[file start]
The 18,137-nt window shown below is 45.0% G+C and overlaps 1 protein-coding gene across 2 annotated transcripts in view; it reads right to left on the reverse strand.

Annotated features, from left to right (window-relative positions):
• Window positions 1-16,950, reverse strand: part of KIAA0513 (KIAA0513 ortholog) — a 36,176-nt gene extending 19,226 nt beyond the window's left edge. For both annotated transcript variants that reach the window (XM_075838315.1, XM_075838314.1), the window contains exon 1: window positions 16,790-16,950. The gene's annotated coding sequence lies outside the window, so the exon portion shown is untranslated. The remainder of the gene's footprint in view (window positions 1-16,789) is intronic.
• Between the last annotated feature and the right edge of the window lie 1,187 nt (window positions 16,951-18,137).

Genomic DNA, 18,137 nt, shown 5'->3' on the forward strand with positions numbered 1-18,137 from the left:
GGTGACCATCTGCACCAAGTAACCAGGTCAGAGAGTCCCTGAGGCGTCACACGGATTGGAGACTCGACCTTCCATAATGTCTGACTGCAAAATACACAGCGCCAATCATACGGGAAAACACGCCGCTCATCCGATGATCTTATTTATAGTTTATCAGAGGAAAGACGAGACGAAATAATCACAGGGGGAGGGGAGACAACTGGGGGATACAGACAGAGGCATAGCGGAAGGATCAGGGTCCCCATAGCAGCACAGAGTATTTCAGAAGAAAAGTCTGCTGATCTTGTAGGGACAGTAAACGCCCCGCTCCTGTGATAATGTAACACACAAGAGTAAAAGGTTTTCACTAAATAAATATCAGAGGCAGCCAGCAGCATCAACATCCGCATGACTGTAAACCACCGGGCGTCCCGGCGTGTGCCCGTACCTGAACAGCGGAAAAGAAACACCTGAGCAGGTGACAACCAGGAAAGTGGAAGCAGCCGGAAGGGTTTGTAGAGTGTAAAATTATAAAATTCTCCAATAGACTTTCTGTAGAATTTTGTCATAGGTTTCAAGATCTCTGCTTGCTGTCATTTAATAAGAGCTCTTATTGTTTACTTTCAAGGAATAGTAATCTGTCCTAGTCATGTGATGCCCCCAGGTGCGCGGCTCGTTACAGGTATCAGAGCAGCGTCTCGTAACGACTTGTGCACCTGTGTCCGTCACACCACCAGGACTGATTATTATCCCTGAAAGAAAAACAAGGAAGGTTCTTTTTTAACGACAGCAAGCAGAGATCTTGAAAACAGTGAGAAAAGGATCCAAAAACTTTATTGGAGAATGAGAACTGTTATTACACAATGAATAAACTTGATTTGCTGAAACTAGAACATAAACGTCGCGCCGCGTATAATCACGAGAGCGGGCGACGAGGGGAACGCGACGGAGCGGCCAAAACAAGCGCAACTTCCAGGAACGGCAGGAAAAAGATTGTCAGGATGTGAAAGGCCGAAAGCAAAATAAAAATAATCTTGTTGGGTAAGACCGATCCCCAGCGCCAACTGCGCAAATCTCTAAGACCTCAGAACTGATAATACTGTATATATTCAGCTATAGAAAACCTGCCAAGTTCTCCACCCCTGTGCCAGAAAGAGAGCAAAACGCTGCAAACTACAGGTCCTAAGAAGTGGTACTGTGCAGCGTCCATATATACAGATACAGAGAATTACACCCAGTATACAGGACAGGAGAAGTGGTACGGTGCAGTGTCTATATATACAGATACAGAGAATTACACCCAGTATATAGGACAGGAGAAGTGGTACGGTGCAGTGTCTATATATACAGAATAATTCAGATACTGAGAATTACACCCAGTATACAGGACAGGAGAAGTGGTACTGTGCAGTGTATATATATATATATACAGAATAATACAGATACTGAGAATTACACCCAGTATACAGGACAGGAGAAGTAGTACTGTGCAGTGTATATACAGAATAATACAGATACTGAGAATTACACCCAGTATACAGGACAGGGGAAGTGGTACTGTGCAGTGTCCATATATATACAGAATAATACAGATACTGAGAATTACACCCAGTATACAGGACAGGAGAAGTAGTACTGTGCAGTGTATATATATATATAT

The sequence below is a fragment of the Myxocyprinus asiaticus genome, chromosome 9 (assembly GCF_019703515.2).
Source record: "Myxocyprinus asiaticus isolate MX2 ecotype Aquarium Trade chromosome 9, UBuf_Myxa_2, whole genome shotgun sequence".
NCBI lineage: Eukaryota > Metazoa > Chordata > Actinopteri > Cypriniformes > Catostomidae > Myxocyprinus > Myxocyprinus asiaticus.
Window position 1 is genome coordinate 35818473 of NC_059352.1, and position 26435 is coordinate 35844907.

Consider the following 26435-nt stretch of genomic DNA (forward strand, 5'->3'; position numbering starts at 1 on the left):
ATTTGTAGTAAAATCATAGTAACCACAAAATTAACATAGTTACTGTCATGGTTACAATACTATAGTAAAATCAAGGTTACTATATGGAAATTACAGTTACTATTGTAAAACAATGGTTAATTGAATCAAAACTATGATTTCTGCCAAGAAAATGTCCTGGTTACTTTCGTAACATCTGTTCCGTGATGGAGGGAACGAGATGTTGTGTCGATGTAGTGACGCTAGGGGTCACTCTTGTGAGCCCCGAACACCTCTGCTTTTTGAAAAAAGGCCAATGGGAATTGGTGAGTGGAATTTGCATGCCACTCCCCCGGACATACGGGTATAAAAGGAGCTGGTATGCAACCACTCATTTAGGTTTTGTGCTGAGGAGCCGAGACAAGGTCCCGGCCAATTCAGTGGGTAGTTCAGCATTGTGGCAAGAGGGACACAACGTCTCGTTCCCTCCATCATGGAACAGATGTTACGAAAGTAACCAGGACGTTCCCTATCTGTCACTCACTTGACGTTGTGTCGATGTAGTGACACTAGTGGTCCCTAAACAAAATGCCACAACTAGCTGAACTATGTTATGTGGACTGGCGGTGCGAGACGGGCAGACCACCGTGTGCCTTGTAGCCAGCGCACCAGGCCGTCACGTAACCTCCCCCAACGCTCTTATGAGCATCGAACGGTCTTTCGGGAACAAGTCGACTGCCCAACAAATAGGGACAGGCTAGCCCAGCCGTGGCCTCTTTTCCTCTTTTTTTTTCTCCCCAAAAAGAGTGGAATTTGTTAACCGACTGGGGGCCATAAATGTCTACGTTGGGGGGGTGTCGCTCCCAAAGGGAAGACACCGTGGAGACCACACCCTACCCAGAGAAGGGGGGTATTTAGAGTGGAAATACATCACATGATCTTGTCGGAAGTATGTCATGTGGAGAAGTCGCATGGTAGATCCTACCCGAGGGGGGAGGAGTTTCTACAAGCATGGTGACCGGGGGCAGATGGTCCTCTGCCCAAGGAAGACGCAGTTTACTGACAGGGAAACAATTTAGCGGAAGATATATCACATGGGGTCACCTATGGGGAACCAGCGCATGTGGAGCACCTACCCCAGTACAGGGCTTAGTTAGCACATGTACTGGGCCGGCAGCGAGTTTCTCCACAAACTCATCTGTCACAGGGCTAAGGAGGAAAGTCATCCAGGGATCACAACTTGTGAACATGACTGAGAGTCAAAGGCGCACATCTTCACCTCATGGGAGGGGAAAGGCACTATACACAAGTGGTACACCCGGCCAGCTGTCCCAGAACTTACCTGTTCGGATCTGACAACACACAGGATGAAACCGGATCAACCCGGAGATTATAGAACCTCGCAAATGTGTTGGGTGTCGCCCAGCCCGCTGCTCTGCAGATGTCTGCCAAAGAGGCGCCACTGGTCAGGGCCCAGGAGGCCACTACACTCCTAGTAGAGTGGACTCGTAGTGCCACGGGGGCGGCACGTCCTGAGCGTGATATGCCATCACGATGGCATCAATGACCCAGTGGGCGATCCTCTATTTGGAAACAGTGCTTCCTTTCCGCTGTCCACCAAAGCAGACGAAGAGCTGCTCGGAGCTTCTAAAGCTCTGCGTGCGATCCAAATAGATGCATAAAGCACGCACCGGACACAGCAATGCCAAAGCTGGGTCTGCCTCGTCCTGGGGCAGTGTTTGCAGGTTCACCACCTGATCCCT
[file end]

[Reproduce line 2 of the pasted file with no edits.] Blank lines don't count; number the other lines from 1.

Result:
Annotated features, from left to right (window-relative positions):